Shorts aren't really my thing, but these Everlane options (two sizes up from my normal size) have the length and stretch I need. I wouldn't normally opt for something high-waisted—it's not possibly going to fit over my bump—so these sit below the bump, with the bottoms rolled up and a little more leg coverage than on the model. This is an option that'll work for postpartum too, when you won't be thinking about how to pull outfits together. The Easy Chino series also comes in a pant and skirt version, if that's more your speed. I may never go back to non-elastic waistbands, TBH.
The Perfect Denim
There's nothing better than maternity jeans compared to regular denim (the top button became my nemesis so fast). "It's not like you can just go up a size, especially with jeans...you want that stretchiness. It's uncomfortable to not have that," explains Bornstein. There are over-the-bump and under-the-bump options, like this one, with built-in stretch to accommodate your burgeoning belly. If you're looking for something less expensive, ASOS and H&M have good options too.
A tighter knit dress might sound counter-intuitive, but hear me out. It does two things really well: lengthen you, while also giving a great view of your curves. Don't be afraid to show them off, says Bornstein: "Clothes should emphasize the bump, then come back in to look like a column. It highlights and distinguishes the new shape you have." This also comes in a more summer-friendly navy stripe as well as charcoal.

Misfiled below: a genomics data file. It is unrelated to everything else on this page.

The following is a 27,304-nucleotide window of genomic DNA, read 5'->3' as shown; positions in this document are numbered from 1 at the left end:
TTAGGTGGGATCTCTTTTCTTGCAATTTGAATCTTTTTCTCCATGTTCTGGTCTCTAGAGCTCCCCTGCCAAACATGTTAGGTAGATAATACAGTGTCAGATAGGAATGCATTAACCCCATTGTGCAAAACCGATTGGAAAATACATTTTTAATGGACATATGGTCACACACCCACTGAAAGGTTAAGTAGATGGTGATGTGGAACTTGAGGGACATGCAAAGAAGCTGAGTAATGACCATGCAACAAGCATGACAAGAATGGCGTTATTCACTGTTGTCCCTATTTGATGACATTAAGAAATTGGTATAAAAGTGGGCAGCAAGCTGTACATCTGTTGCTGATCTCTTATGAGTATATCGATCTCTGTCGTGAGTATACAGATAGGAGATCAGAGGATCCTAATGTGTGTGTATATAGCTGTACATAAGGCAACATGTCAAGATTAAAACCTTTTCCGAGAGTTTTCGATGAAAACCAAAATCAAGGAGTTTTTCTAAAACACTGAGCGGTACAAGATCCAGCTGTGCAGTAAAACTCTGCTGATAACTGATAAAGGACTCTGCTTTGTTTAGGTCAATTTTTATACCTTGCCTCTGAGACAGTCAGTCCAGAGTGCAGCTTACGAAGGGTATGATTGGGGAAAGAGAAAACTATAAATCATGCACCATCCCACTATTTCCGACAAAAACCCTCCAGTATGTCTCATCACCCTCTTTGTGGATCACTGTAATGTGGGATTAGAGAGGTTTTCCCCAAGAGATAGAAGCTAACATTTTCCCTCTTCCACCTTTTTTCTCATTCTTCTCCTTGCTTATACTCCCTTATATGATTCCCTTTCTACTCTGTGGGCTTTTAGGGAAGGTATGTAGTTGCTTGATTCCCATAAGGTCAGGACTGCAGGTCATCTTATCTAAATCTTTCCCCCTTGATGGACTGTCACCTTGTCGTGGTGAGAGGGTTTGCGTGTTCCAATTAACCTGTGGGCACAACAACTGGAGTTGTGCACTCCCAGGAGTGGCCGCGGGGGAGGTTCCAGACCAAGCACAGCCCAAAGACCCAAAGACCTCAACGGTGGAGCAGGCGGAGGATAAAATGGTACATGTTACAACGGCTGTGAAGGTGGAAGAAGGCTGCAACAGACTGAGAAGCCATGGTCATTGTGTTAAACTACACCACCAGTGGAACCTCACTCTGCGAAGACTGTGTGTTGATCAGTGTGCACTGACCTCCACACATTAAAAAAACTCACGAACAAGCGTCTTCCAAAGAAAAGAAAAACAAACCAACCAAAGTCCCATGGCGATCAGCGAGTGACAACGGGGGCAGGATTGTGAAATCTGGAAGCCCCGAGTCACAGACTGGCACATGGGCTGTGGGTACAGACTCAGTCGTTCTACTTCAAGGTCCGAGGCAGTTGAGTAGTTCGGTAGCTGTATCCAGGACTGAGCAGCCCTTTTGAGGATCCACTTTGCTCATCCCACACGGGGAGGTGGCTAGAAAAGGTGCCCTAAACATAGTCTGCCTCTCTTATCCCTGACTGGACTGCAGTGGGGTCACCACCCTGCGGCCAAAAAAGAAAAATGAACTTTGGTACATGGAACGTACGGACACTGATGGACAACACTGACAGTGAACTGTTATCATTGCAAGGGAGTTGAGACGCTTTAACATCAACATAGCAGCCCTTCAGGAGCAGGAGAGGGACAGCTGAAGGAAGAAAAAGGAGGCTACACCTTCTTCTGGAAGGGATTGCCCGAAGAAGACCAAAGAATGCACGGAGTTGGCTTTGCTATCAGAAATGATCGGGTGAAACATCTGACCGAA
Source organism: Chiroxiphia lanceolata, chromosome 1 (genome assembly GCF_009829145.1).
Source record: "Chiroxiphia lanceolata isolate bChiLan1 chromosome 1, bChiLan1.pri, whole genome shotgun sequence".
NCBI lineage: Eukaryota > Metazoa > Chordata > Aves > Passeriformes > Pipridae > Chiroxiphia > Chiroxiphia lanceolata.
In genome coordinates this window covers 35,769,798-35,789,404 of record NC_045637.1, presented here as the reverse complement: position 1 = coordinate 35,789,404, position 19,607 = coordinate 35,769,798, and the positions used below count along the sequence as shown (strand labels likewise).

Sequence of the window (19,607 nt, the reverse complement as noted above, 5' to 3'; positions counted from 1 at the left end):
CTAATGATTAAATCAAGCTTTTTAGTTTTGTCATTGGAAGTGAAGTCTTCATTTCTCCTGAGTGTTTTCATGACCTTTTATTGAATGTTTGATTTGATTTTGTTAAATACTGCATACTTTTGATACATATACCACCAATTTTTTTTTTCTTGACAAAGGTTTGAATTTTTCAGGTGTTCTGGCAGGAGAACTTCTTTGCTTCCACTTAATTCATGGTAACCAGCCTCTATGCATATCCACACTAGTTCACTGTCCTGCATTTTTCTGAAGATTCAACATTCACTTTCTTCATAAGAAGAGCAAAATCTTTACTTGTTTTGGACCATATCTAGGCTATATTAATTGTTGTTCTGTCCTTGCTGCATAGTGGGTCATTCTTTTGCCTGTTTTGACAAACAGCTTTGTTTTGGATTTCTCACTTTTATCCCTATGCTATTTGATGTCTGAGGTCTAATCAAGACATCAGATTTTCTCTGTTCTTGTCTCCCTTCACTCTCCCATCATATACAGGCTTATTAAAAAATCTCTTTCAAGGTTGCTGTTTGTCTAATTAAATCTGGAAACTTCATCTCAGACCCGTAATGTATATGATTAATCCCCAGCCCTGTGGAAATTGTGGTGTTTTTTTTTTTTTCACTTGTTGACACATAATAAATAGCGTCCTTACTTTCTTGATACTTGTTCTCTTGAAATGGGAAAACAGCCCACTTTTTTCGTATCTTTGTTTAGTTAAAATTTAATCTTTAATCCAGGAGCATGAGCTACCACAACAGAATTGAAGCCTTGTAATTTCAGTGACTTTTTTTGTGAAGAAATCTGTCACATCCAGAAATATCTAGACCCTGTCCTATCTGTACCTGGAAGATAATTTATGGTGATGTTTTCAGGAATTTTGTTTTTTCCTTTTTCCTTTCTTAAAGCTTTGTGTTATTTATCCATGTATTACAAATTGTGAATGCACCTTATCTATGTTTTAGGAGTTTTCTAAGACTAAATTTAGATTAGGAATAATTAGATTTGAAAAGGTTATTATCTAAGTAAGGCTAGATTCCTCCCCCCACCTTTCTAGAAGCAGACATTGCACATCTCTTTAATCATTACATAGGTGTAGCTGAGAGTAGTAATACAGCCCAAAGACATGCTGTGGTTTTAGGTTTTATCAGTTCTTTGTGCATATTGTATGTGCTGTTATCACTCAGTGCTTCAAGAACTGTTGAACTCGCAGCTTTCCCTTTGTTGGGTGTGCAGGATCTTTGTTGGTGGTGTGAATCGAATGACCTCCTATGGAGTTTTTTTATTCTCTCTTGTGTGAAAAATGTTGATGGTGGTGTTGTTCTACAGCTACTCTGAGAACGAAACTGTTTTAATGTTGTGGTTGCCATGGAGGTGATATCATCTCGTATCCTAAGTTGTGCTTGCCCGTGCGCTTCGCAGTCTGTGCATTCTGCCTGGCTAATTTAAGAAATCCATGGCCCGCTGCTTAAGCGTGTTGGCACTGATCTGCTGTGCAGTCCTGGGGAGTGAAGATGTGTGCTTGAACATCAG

The Walk-Everywhere Flat
Fashion sneakers can be great in pregnancy, but I've discovered that bending over to tie my shoelaces has become basically impossible. A pointed toe usually pinches my feet, but these stretch to accommodate my foot (just order a half-size up). The Point in its many colors makes any foot look long and lean, no matter how swollen. Also, there's no break-in period—the shoe molds to your foot as soon as you start wearing it—and they're blessedly machine-washable.